• Keywords or phrases associated with the relationship in canon: Anyone can fall is a line said by Raleigh to Mako in Pacific Rim.
  • Systems unique to a fandom: 6x9 combines the numerical equivalent of Zechs's name (6) with the numerical equivalent of Noin's (9); numerical ship names are common in Gundam Wing fandom, where many of the characters have names derived from numbers in various languages.
  • A mixture of the above: BlackHill combines Natasha's code name of "Black Widow" with Maria Hill's name in The Avengers (Marvel).

Ship names may be used for a variety of purposes, such as:

  • Community and event names
  • Tags on Pixiv, Tumblr, Twitter, or other multi-fannish sites
  • To help shippers identify each other

Polyships may also have ship names. Though some may simply be called OT3/OT4/etc. or just be referred to by the characters' names, other receive specific and unique names such as SGA-1 or Stark Spangled Banner.

Ship names and related phrases are an international and multilingual phenomenon.[3] For example:

Relationship Steve Rogers/Tony Stark
English Stony, CapIron, Superhusbands
Chinese 盾妮, 铁盾
Russian кэпостарк

Examples Wanted: Editors are encouraged to add more examples or a wider variety of examples.

Shipping and The X-Files

X-Files, and its time place in history as one of the first big internet fandoms, is often regarded as the fandom that started formal shipping.

From a fan in 2006:
I think the X Files started it when the endless "will they wont they" storyline combined with the out of control myth-arc. As the myth-arc got more inaccessible, people turned away from it to the much simpler matter of the characters shagging each other senseless. More people got online during the mid-to-late 90's, it was easier for them to get into that.... Then there's gender: Blokes don't talk about their feelings so much as a rule. They were more likely to sit around discussing the workings of the Starship Enterprise than write about Spock/Kirk getting it on. The character of Scully drew a lot more women into the budding net fandom where they discovered that they, um, were not alone. They brought all these messy feelings with them. The "will they wont they"/messed up myth-arc encouraged that at just the right moment and shipping - not quite as we know it today - was born. Women then found that this new medium gave them freedom to explore the sexual fantasies they'd always had but had never before been able to express. Through the guise of becoming your favourite ship you can try out all sorts of stuff that you might never dream of doing in real life. Men wanting to see lesbians at it has generally been regarded as fine but women wanting to see two men getting on it... woah! Incest?! Go for it. S&M? Rape? Torture? Men have so much fantasy fodder provided for them, we've had to make it all for ourselves... and how we have!! We've broadened the playground and we're obsessed by the wonderland we've created for ourselves. It's a fantastical pandora's box we've opened with our silly little shipping.... It makes perfect sense that teenagers are very into this. Men fantasize alone. Women are doing it all together, which is a touch weird and goodness knows what it'll do to society. I'm hoping it's a positive effect. So shippers are pushing the envelope of our human sexual fantasies, forcing them into respectability. Fandom has become less about the shows themselves and more about making friends and exploring relationships and sexuality. Whether you perceive that as good or bad really depends on what you wanted from your fandom in the first place. [4]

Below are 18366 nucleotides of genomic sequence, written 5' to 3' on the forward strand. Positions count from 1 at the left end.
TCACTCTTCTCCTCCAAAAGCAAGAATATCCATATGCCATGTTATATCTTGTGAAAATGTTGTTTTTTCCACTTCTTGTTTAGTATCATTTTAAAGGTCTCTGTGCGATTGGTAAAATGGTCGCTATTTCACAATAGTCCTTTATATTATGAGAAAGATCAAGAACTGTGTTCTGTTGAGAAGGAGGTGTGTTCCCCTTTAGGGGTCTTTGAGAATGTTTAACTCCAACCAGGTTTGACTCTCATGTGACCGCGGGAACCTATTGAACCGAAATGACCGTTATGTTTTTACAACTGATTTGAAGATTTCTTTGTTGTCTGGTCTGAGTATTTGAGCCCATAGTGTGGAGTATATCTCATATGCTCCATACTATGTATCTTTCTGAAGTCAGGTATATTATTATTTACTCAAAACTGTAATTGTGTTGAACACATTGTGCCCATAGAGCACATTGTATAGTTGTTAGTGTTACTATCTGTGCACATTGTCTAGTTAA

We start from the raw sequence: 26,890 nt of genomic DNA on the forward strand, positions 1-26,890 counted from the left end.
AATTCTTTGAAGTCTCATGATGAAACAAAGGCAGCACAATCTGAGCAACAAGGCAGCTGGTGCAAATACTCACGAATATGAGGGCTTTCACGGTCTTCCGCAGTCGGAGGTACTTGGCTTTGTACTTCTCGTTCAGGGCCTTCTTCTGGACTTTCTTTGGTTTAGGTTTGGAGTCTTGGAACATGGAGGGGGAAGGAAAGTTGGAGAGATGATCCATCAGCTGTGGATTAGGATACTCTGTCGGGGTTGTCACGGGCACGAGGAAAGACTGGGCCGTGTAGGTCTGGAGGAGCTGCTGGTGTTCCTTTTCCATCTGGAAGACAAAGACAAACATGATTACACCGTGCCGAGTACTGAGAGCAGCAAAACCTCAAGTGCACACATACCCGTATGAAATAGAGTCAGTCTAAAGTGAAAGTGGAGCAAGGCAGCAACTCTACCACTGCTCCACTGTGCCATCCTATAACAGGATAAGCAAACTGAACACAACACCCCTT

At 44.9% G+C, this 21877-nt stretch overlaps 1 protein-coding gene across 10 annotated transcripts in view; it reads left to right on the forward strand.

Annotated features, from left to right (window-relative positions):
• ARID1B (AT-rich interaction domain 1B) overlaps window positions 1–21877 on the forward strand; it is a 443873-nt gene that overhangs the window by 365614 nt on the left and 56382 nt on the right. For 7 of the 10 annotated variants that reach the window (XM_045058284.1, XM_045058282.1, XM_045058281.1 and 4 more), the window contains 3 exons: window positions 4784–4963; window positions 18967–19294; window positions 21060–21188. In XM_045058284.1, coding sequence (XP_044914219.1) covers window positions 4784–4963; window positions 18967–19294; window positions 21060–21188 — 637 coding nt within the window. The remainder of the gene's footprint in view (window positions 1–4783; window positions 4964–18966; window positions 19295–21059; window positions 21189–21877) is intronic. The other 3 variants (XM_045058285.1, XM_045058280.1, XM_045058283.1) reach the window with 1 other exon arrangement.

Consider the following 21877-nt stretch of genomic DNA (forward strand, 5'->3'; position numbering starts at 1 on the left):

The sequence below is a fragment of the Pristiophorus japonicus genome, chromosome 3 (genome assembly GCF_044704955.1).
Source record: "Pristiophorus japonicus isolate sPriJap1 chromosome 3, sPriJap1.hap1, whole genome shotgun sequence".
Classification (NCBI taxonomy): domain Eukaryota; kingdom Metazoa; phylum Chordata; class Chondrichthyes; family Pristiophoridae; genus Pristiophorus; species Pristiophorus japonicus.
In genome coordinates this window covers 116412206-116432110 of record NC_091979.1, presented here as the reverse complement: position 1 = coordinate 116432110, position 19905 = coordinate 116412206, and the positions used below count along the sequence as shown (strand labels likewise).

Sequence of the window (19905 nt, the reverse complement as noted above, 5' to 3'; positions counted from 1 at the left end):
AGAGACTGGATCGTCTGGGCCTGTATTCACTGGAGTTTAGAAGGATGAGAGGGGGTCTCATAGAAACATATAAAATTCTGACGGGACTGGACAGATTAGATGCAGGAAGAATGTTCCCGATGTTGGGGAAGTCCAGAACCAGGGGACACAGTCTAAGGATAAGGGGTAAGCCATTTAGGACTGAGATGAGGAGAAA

Further Reading

Notes

  1. T'Mar. Slashing versus 'Shipping, or Why it's Easier to be a Slasher, published on 02 March 2004 at the Fanfic Symposium. (Accessed 05 October 2008.)
  2. Shipping at the Golden Sun Universe wiki. Accessed July 17, 2014.
  3. Relationshipping at the Touhou Wiki includes a list of pixiv tags and common phrases used for Touhou Project ships in Japanese. For example: "The phrase 「僕の見つけた真実はレイマリ」 ("Boku no mitsuketa shinjitsu wa ReiMari" / "My discovered truth is ReiMari") is commonly used to express support for ReiMari." Accessed July 17, 2014.
  4. The internet is for... ah, you know...; Archive (post and comments about shipping, and pairing, history of terms, and prevalence) (2006)